PBS broadcast (February 2021)
The story of singer Marian Anderson and the barriers placed upon her because of racism.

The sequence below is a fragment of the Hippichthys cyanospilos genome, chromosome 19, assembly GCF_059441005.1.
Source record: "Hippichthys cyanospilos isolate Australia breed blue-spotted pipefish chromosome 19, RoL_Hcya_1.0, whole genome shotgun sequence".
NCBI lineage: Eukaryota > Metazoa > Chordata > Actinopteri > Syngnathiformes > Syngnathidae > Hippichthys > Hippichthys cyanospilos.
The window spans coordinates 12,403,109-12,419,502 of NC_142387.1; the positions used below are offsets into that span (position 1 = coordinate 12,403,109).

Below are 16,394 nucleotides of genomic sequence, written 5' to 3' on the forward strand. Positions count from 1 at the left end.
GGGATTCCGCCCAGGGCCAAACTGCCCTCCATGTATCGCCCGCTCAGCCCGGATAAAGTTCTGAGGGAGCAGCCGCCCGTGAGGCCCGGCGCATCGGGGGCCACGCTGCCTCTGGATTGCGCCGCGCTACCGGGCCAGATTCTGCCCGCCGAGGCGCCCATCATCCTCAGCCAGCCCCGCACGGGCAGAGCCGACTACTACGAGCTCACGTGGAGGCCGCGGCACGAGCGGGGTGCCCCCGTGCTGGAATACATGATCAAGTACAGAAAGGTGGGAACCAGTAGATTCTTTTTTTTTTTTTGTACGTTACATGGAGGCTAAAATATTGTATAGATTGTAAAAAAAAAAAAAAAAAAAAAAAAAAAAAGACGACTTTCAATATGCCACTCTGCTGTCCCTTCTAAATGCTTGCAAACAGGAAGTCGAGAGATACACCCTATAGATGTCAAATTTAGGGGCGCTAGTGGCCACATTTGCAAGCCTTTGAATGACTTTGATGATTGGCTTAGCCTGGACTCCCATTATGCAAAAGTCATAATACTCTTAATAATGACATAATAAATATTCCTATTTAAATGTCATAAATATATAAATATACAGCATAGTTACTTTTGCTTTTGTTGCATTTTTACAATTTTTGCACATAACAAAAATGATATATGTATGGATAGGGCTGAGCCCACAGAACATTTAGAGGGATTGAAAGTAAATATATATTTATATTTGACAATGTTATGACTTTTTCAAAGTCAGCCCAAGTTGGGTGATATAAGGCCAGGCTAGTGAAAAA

While not a household name today, for decades contralto Marian Anderson was heralded throughout Europe and the US as the “Voice of the Century.” While never an outspoken civil rights activist, her 1939 open air performance in front of the Lincoln Memorial – and the long controversy that led to it – marked a pivotal moment of dawning awareness by non-Black audiences of the pervasiveness and injustice of Jim Crow laws. Filmmaker Rob Rapley bookends his profile with this legendary event, telling the Black singer’s story in between, from early promise and success against the backdrop of segregation and racism to a life-changing and career-defining span of years honing her craft throughout Europe between 1927-1935 before returning to the realities of life as a Black woman in America. Little did Anderson know when she agreed to perform a benefit concert for Howard University in 1939 that she would be at the center of a national awakening about racism. Refused the use of a venue by its owners, the Daughters of the American Revolution, the concert became a cause célèbre, spurred on by the canny efforts of Walter White at the NAACP, who used his friendship with First Lady Eleanor Roosevelt to attract national attention. While the DAR embarrassingly stuck to its restrictive policies, President Franklin Delano Roosevelt allowed the concert to go on in front of the Lincoln Memorial, ultimately drawing 75000 attendees and millions via radio, and underscoring Lincoln’s pivotal connection to civil rights and freedom, something that had been shockingly downplayed if not buried in the decades since the Civil War. As with virtually all American Experience programs, Rapley’s follows its typical, workmanlike format, resulting in a somewhat muted sense of Anderson’s personality, but there’s still clear power in her story.